Sports beverages with sugar are proving to be not so healthy as it was once believed.

Researchers at the Michael and Susan Dell Center for Healthy Living
at The University of Texas have suggested that children who extensively engage themselves into these drinks are putting their health
at risk.

“Children and parents associate these drinks with a healthy lifestyle despite their increased amount of sugar and lack of nutritional value,” said Nalini Ranjit, principal investigator of the study.

Researchers examined the association between sugar-sweetened beverage consumption, unhealthy and healthy foods and physical activity levels of 8th and 11th grade students to determine the relationship between beverage consumption and other behaviours.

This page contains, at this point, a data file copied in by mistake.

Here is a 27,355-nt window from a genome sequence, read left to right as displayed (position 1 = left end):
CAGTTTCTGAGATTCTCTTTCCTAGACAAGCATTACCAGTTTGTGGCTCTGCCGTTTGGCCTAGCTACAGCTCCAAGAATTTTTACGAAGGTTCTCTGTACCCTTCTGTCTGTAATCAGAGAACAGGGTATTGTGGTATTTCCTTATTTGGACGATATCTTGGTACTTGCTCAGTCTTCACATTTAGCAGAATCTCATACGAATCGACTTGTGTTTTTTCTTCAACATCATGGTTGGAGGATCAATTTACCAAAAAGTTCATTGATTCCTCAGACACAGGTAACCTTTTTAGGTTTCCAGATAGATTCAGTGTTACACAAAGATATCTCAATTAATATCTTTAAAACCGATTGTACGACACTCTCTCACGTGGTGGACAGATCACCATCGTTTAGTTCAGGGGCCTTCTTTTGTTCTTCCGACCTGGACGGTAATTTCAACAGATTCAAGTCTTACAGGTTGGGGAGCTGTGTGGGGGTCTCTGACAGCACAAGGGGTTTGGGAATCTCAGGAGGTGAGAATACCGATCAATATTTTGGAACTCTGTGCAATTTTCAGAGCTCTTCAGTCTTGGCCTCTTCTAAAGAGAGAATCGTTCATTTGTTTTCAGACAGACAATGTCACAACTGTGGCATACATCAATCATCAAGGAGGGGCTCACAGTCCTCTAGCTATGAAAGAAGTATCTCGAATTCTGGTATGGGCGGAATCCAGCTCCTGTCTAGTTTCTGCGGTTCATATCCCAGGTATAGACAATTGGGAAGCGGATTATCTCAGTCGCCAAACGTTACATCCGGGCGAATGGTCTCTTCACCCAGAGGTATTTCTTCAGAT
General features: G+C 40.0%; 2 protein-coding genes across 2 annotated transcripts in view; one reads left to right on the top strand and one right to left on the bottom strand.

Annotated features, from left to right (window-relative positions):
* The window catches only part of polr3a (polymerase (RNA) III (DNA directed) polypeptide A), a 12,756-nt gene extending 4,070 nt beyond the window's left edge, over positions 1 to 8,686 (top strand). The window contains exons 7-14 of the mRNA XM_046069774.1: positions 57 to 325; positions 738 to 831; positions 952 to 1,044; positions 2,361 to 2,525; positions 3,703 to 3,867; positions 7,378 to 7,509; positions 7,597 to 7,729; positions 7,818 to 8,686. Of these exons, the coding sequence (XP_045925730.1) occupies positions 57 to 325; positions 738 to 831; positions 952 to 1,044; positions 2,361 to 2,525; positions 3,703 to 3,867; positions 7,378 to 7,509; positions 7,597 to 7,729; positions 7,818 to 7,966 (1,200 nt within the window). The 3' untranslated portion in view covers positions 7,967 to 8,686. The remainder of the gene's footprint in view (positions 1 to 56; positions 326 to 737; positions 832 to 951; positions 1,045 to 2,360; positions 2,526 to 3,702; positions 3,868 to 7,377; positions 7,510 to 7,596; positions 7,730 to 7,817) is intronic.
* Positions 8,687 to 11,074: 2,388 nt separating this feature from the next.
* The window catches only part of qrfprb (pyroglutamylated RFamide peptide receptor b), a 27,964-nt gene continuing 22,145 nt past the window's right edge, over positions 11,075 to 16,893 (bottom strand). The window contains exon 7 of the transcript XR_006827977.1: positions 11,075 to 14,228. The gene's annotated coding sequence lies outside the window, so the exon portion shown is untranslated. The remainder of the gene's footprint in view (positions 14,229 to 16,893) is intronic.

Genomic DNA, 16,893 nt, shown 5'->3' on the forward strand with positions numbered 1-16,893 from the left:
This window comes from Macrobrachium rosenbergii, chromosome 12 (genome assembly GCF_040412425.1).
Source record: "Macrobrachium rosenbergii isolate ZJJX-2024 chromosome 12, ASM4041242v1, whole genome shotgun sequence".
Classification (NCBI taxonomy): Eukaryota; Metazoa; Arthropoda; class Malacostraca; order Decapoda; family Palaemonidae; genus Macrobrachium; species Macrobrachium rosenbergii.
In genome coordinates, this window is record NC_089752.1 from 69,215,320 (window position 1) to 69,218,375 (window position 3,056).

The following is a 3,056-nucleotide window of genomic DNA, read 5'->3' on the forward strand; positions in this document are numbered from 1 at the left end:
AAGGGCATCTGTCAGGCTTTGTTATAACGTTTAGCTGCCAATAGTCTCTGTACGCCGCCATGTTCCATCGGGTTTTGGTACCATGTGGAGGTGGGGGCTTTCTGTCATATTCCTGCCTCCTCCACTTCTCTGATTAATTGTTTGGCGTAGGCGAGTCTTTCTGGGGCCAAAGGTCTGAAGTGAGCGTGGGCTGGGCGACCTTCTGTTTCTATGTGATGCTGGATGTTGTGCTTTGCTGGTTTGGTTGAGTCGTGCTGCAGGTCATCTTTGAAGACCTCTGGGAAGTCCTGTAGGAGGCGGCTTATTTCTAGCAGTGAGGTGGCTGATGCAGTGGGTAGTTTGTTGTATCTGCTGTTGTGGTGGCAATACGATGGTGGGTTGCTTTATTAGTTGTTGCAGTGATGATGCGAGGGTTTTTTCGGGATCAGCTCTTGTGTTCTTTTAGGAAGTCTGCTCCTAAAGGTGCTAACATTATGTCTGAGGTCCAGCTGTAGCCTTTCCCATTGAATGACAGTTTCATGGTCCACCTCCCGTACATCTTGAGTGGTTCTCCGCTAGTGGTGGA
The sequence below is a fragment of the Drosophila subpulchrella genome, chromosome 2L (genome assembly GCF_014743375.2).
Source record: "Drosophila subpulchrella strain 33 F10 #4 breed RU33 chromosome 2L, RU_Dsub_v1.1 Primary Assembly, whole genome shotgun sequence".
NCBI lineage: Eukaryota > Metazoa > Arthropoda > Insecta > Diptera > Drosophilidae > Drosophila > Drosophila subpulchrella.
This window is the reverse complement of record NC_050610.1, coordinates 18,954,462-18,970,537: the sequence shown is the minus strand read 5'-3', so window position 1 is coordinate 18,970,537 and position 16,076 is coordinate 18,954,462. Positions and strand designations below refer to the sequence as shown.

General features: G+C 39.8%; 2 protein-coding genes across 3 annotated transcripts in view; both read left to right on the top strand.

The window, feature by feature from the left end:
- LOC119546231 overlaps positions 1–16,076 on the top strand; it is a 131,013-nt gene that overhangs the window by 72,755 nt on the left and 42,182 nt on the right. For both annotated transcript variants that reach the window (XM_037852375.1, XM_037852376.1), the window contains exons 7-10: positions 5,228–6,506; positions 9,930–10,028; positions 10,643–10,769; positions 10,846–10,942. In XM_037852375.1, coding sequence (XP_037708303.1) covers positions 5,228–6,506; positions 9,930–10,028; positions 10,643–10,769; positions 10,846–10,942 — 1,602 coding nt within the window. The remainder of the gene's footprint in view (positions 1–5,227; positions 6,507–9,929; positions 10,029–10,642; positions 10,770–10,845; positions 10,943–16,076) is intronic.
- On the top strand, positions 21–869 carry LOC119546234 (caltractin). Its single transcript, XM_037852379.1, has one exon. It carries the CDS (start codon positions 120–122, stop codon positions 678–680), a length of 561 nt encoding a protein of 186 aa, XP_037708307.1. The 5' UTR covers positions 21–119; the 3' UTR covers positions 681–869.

Sugar-sweetened beverages are drinks that contain added caloric sweeteners such as sugar or high-fructose corn syrup, including a large variety of carbonated and noncarbonated drinks but excluding 100 percent fruit juice.

“Sports drinks have been successfully marketed as beverages consistent with a healthy lifestyle, which has set them apart from sodas.